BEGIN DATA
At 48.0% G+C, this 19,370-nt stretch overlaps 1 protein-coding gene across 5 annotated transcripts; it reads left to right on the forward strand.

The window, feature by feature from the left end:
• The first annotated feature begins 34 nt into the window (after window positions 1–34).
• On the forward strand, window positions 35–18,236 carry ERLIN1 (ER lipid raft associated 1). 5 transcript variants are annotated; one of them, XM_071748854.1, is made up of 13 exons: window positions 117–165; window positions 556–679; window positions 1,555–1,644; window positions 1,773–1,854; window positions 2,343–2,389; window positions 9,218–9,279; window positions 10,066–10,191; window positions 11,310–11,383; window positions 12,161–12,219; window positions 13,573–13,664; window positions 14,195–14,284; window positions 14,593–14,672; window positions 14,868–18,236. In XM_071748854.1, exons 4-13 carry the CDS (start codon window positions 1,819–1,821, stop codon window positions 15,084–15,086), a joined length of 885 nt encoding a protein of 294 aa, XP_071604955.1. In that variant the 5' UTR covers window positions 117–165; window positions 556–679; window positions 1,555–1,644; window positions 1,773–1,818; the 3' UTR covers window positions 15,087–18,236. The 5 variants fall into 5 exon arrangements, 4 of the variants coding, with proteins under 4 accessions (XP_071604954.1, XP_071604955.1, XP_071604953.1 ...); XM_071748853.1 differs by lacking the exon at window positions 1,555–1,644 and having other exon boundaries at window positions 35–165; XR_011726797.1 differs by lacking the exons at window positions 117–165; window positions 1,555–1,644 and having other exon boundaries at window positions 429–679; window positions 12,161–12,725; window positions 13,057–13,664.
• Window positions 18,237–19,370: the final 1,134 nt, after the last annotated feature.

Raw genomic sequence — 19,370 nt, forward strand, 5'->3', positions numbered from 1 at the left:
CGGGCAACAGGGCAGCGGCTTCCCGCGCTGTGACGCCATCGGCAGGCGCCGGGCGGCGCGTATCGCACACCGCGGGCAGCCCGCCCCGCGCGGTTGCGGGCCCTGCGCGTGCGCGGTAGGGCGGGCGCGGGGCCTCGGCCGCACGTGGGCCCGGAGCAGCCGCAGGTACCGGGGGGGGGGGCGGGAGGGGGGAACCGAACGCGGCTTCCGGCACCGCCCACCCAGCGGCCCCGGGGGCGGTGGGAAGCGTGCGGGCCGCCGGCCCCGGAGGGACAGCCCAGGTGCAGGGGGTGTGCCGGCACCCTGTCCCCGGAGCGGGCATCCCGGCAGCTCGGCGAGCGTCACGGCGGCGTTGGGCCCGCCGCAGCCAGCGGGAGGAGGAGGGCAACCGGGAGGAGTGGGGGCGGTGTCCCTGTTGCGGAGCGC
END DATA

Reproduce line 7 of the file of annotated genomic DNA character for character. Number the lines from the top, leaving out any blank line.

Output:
CGGGCAACAGGGCAGCGGCTTCCCGCGCTGTGACGCCATCGGCAGGCGCCGGGCGGCGCGTATCGCACACCGCGGGCAGCCCGCCCCGCGCGGTTGCGGGCCCTGCGCGTGCGCGGTAGGGCGGGCGCGGGGCCTCGGCCGCACGTGGGCCCGGAGCAGCCGCAGGTACCGGGGGGGGGGGCGGGAGGGGGGAACCGAACGCGGCTTCCGGCACCGCCCACCCAGCGGCCCCGGGGGCGGTGGGAAGCGTGCGGGCCGCCGGCCCCGGAGGGACAGCCCAGGTGCAGGGGGTGTGCCGGCACCCTGTCCCCGGAGCGGGCATCCCGGCAGCTCGGCGAGCGTCACGGCGGCGTTGGGCCCGCCGCAGCCAGCGGGAGGAGGAGGGCAACCGGGAGGAGTGGGGGCGGTGTCCCTGTTGCGGAGCGC